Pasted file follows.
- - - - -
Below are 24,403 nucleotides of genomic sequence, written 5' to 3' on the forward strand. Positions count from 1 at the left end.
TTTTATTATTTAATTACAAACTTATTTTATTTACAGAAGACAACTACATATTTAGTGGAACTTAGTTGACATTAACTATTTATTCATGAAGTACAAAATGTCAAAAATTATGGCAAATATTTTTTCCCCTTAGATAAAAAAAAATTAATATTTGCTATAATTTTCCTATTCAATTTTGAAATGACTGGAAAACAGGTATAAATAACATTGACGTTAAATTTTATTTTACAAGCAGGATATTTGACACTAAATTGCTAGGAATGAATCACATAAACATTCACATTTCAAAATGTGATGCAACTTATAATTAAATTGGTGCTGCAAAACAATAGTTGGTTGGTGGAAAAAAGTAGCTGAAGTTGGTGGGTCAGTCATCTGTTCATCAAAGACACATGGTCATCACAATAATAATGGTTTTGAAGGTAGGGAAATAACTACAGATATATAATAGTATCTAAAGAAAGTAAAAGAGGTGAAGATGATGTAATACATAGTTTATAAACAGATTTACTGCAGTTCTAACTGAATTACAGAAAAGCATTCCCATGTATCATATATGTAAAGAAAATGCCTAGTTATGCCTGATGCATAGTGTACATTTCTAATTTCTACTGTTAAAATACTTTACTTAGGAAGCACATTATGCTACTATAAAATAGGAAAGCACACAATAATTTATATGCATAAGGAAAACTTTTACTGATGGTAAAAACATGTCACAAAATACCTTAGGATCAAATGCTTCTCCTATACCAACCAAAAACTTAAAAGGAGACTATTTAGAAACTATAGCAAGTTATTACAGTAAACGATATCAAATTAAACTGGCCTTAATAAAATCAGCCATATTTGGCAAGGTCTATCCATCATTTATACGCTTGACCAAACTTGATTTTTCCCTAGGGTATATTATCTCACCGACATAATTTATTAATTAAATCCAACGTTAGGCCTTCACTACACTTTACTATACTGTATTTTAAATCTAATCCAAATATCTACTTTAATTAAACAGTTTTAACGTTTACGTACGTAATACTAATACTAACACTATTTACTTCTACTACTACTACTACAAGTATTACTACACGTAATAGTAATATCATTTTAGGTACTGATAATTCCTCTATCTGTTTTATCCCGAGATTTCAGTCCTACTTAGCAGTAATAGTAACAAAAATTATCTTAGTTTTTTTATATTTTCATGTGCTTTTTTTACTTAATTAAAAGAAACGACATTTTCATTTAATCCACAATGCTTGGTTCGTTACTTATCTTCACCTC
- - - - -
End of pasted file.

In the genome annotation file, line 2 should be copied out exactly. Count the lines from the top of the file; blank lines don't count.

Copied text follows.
TTTTATTATTTAATTACAAACTTATTTTATTTACAGAAGACAACTACATATTTAGTGGAACTTAGTTGACATTAACTATTTATTCATGAAGTACAAAATGTCAAAAATTATGGCAAATATTTTTTCCCCTTAGATAAAAAAAAATTAATATTTGCTATAATTTTCCTATTCAATTTTGAAATGACTGGAAAACAGGTATAAATAACATTGACGTTAAATTTTATTTTACAAGCAGGATATTTGACACTAAATTGCTAGGAATGAATCACATAAACATTCACATTTCAAAATGTGATGCAACTTATAATTAAATTGGTGCTGCAAAACAATAGTTGGTTGGTGGAAAAAAGTAGCTGAAGTTGGTGGGTCAGTCATCTGTTCATCAAAGACACATGGTCATCACAATAATAATGGTTTTGAAGGTAGGGAAATAACTACAGATATATAATAGTATCTAAAGAAAGTAAAAGAGGTGAAGATGATGTAATACATAGTTTATAAACAGATTTACTGCAGTTCTAACTGAATTACAGAAAAGCATTCCCATGTATCATATATGTAAAGAAAATGCCTAGTTATGCCTGATGCATAGTGTACATTTCTAATTTCTACTGTTAAAATACTTTACTTAGGAAGCACATTATGCTACTATAAAATAGGAAAGCACACAATAATTTATATGCATAAGGAAAACTTTTACTGATGGTAAAAACATGTCACAAAATACCTTAGGATCAAATGCTTCTCCTATACCAACCAAAAACTTAAAAGGAGACTATTTAGAAACTATAGCAAGTTATTACAGTAAACGATATCAAATTAAACTGGCCTTAATAAAATCAGCCATATTTGGCAAGGTCTATCCATCATTTATACGCTTGACCAAACTTGATTTTTCCCTAGGGTATATTATCTCACCGACATAATTTATTAATTAAATCCAACGTTAGGCCTTCACTACACTTTACTATACTGTATTTTAAATCTAATCCAAATATCTACTTTAATTAAACAGTTTTAACGTTTACGTACGTAATACTAATACTAACACTATTTACTTCTACTACTACTACTACAAGTATTACTACACGTAATAGTAATATCATTTTAGGTACTGATAATTCCTCTATCTGTTTTATCCCGAGATTTCAGTCCTACTTAGCAGTAATAGTAACAAAAATTATCTTAGTTTTTTTATATTTTCATGTGCTTTTTTTACTTAATTAAAAGAAACGACATTTTCATTTAATCCACAATGCTTGGTTCGTTACTTATCTTCACCTC